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El Grito celebration embraces Mexican culture

El Grito celebration embraces Mexican culture

By Gabrielle Prather
Assistant Editor

Published Monday, Oct. 11, 2021

One of the bigger annual Fall semester campus events focuses on Mexican Independence Day. Unlike last year, this year’s Sept. 16 fiesta—frequently called El Grito—returned to in-person status.

El Grito participants celebrate Mexican history and Hispanic Heritage Month in the U.S.

Folklorico dancing for El Grito
Leonard Gonzalez | Bridge
Folklorico dancers perform for the crowd during the El Grito event Sept. 16 on campus.

These types of events are created to bring cultural awareness so new participants can understand the culture and history of Mexican independence from Spain.

The general public of Laredo and TAMIU students attended the widely popular campus event, which took place outdoors, around the Sen. Judith Zafarini Student Success Center. Live music, a wide range of traditional Mexican food, traditional folklorico dancers and TAMIU’s own Mariachi Internacional band entertained at the fiesta.

Junior biology major Melody Nuñoz said she appreciates this event and that, during the pandemic, it is great for people to come together to celebrate.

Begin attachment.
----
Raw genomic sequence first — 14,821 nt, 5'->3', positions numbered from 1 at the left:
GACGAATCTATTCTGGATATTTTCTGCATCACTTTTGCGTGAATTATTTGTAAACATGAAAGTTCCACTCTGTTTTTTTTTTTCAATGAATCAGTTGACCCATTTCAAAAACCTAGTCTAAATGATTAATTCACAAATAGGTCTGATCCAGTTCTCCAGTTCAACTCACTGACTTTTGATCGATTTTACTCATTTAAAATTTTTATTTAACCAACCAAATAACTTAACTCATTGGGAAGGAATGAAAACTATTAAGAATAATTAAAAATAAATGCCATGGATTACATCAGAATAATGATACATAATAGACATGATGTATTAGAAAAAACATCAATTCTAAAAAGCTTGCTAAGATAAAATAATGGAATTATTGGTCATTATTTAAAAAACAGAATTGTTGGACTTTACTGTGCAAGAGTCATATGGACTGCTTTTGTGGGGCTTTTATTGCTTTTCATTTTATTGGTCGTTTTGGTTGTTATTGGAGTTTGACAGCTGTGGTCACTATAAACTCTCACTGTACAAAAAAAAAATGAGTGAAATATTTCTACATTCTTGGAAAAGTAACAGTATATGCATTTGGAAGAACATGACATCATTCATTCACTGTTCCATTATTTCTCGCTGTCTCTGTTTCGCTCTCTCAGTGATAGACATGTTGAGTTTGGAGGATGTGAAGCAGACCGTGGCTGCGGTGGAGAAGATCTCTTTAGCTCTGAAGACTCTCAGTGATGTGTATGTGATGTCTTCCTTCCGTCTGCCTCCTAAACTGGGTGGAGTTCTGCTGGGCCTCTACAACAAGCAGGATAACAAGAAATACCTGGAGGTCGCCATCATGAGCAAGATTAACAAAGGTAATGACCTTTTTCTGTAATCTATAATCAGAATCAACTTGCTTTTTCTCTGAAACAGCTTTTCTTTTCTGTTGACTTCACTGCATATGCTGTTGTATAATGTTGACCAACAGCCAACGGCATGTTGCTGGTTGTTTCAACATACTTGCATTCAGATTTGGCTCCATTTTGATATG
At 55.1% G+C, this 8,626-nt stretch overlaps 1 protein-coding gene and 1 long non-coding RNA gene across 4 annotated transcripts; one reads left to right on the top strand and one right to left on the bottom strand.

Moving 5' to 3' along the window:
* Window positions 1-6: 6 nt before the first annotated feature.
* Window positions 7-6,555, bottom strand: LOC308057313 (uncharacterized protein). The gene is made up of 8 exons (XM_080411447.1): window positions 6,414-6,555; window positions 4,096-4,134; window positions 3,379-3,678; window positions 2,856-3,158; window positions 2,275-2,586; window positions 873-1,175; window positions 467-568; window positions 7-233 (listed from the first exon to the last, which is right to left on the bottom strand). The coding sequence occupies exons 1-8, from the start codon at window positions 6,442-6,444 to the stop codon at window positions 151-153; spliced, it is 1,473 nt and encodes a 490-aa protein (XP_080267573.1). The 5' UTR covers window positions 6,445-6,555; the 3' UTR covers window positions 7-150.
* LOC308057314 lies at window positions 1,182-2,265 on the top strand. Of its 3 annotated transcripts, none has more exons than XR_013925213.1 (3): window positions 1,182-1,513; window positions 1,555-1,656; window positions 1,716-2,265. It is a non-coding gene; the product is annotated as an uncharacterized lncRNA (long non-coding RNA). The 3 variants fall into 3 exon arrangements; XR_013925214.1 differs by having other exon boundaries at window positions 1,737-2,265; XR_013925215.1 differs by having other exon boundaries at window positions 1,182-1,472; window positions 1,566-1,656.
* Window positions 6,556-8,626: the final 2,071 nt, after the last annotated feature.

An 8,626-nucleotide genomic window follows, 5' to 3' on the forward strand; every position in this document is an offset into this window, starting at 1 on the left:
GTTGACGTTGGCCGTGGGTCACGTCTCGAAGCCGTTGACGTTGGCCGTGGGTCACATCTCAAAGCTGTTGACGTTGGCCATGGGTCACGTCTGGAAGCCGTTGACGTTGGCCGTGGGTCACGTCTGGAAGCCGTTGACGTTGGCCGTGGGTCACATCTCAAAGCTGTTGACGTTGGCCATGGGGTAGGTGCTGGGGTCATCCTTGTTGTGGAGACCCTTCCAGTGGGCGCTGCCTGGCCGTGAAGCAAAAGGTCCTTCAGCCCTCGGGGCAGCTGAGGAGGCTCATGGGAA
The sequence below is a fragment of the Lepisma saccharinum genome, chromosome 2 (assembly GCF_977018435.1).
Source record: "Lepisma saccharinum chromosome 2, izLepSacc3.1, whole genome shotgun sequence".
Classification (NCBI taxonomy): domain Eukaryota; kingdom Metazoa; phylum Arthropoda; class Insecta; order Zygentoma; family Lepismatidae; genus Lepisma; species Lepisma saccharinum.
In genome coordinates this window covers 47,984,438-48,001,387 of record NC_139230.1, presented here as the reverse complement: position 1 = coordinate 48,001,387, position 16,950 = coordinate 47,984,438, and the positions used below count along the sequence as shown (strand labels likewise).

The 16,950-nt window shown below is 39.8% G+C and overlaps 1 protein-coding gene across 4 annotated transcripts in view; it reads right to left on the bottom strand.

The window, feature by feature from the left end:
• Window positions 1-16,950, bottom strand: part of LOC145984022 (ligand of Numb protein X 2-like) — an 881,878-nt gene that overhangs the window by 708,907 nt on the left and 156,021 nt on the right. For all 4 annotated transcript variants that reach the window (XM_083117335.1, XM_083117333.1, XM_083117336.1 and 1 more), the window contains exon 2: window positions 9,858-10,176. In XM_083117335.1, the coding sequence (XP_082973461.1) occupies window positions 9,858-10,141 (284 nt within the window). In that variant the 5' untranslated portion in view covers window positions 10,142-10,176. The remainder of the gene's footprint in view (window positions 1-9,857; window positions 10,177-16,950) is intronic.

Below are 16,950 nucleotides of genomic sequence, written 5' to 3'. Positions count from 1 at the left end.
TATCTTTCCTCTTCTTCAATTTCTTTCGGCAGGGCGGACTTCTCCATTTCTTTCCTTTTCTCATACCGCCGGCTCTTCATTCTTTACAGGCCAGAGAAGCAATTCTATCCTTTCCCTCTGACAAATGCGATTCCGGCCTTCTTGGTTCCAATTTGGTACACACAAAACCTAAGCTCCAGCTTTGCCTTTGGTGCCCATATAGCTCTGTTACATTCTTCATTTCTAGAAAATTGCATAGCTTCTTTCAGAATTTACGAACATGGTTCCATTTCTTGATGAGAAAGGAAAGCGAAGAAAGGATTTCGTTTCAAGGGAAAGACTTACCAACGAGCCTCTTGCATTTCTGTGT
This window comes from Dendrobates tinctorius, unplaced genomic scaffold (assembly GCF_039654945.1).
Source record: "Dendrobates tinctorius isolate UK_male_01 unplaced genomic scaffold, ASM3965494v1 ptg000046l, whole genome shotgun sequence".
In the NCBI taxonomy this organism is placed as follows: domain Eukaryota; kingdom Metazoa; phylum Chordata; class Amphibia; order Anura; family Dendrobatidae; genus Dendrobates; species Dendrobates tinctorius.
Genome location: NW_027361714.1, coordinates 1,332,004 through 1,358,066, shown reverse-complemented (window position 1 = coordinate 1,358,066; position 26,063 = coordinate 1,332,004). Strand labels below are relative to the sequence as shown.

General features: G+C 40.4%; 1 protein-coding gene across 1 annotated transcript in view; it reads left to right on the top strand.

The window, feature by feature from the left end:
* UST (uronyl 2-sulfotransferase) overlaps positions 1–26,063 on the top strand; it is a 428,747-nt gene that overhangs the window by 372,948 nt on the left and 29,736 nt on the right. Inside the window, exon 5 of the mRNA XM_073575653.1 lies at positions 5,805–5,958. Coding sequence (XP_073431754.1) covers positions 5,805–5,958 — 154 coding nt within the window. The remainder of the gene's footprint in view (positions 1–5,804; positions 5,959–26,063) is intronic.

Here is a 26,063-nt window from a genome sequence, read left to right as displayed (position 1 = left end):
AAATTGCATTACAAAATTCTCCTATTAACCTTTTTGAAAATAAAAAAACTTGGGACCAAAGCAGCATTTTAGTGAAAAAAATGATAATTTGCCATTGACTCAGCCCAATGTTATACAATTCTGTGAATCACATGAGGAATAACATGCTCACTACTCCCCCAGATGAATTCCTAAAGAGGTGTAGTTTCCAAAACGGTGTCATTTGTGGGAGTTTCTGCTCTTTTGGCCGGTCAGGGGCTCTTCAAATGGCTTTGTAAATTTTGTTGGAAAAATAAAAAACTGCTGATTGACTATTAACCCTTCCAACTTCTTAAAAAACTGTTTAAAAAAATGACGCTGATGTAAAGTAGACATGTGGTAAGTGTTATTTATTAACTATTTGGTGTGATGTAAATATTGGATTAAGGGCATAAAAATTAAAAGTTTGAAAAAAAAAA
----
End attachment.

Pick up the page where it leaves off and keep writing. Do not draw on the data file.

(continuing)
“I think what I take away from this event is that it is cultural appreciation more so than anything else and I’m proud to be an Hispanic woman,” Muñoz said.

This was her first time celebrating El Grito. Muñoz said she supports the cause of what this event means for her and other Hispanics.

Mariachi Internacional performs for El Grito
Leonard Gonzalez | Bridge
TAMIU’s Mariachi Internacional performs for the crowd during the El Grito event Sept. 16 on campus.

Senior communication major Edith Garza likes seeing TAMIU adhere to its international identity; as a Mexican woman, it makes her feel happy that events like this bring a sense of home. Garza also emphasized it is important that international students are not only getting the American experience but also the Mexican experience for multicultural awareness.

Garza believes students look forward to these events and learn something that comes out to learning a new culture.

Mariachi Internacional performs for El Grito
Leonard Gonzalez | Bridge
TAMIU’s Mariachi Internacional performs for the crowd during the El Grito event Sept. 16 on campus.

“I have learned that it has gone beyond the barriers of Mexico and at the border, which is greatly appreciated, I have also learned that there are students who are interested in learning about Mexican culture which I really appreciate,” Garza said.

She finds pride in seeing her culture presented to the public and celebrating its journey.

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